Third, playing with a new player that doesn’t know all of the old tropes of D&D is revelatory…realizing a curse is an opportunity for even more adventuring.

Most important , playing with a great table is hands down one of the best parts of role-playing. It took a lot of questions to get a sense for why a Templar, Cleric, Halfling, Druid, and Mechanic would all stop around together, but we eventually built some cohesion and a good adventure was had by all.

So yesterday and today, I’ve been sharpening my RPG tools, gathering up raw resources, and beginning some work on a potential campaign. I spent about an hour on Friday morning cataloging what system I would want to run and use.

The contenders were:

My heart initially said Burning Wheel Gold. So I started with reading the Adventure Burner, an excellent resource on getting campaigns going.

And I got to thinking, Burning Wheel Gold is great; The system speaks to me. But it feels very tightly coupled. There are lots of intertwined elements, crafted to work in concert. I have no doubt the game would be amazing.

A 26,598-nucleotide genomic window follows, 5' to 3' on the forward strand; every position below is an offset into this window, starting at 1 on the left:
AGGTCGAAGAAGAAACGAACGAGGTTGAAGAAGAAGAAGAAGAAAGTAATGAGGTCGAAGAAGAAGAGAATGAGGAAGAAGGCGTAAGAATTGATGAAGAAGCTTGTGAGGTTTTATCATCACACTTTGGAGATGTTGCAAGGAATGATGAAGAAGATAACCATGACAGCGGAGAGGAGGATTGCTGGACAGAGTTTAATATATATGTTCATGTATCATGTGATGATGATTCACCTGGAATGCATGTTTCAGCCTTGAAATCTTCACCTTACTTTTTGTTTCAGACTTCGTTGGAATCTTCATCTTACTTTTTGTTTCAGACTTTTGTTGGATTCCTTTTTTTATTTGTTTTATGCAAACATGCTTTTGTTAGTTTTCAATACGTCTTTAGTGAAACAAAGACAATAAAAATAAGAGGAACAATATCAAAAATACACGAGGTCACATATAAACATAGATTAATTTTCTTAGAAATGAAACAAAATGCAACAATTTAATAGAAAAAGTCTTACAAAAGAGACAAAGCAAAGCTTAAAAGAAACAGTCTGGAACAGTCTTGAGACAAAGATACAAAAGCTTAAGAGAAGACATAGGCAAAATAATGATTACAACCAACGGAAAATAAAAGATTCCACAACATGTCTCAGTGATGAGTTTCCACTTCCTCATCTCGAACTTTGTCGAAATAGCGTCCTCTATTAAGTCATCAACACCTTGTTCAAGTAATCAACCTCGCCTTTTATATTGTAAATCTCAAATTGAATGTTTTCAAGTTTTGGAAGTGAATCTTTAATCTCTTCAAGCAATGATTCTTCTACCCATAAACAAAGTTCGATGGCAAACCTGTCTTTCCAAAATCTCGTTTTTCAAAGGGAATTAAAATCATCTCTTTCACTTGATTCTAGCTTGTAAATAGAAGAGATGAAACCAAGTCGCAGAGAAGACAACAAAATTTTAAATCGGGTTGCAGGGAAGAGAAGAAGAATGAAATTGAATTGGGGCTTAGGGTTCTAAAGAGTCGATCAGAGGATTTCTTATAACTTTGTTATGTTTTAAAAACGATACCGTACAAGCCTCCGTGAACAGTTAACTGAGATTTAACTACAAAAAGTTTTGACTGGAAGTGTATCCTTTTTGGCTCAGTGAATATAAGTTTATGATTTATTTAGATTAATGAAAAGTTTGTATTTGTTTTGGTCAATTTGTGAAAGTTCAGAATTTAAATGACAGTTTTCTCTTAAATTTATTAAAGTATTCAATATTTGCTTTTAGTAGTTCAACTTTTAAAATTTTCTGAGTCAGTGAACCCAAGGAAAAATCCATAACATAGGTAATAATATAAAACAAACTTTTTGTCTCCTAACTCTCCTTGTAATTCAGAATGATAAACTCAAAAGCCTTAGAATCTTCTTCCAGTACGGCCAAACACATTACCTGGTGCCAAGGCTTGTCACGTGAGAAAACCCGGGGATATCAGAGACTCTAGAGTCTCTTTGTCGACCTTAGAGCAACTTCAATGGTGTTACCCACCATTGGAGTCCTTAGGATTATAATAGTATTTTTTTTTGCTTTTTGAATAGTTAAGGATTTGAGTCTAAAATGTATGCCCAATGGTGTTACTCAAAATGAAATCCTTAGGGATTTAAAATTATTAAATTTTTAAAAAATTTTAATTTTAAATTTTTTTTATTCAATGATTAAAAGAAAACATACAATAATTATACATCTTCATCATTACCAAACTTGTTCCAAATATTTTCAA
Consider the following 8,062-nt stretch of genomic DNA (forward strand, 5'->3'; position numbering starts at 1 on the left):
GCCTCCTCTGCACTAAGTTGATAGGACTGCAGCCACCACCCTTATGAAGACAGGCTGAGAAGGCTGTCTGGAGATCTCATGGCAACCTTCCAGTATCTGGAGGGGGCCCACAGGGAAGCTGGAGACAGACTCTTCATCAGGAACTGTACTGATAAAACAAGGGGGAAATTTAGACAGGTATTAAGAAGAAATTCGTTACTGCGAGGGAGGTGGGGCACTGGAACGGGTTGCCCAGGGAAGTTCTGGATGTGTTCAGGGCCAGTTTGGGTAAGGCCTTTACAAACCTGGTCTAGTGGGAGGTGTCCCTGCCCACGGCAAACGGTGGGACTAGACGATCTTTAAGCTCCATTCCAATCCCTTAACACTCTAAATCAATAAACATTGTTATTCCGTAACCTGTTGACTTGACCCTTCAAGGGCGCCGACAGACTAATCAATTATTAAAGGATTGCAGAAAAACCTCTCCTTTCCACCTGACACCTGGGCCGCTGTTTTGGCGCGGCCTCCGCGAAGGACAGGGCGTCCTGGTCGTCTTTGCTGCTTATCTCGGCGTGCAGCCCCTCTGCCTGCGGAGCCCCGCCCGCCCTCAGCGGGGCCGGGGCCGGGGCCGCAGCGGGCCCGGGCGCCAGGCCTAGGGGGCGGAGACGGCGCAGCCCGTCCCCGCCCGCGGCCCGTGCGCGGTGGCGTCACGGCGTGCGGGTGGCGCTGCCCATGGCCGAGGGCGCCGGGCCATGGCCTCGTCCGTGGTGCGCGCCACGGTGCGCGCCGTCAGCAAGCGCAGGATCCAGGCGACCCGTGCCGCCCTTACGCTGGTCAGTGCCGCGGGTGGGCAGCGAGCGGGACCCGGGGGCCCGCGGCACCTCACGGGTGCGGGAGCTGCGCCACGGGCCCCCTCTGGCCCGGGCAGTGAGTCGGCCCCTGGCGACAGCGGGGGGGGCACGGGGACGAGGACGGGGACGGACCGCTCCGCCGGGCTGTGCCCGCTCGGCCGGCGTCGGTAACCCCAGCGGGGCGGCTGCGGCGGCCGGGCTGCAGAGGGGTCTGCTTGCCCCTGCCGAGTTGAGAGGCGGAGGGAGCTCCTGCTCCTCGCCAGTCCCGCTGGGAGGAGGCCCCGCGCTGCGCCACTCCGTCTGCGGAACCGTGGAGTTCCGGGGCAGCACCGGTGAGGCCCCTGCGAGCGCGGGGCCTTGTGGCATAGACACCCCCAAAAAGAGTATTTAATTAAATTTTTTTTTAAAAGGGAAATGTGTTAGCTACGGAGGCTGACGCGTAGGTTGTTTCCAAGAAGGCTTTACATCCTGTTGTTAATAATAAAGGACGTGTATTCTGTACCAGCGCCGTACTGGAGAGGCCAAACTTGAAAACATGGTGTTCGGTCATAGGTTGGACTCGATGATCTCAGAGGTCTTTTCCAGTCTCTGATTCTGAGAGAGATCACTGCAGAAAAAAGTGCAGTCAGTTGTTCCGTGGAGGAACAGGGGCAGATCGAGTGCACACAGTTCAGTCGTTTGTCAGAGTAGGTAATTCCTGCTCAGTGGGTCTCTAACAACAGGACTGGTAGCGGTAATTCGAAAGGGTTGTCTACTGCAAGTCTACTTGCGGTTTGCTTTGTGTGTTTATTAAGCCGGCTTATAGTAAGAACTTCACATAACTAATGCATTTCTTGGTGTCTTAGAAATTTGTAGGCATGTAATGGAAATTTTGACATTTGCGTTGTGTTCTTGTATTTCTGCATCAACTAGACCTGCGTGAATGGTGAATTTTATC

But it pushes hard against several of the play styles of the gamers I have available. In some cases, I think the accounting would be overwhelming. In others, the odds are too much to overcome. This also knocks Ars Magica out of the running (as not everyone wants to play a wizard).

So I set aside Burning Wheel and its sibling Torchbearer. I gave Dungeon World a brief consideration, but it is my goto game for one shots, it is not what I want for longer games.

As an aside, I’m considering lifting Discern Realities from Dungeon World and bringing it as an option for any game; I’ll need to normalize the probabilities, but it is a good “We are stuck, what comes next” release valve.

While Lamentations of the Flame Princess, Sword & Wizardry, and Labyrinth Lord appeal to me for their bare-bones systems, I am looking for some additional “tech” to provide for the gaming group.

This leaves D&D 5E, Stars without Number, and Pendragon up for grabs, though I’m leaning heavily towards D&D.

I spent some more time poking around in the DMG 5E. There are an awful lot of house rules to push things in a direction that I believe will work best for the table and for the type of game I want to run.

Next steps are to figure out who all can play, a schedule for a character creation session and mini-adventure, and a plan for what to do when someone can’t make it.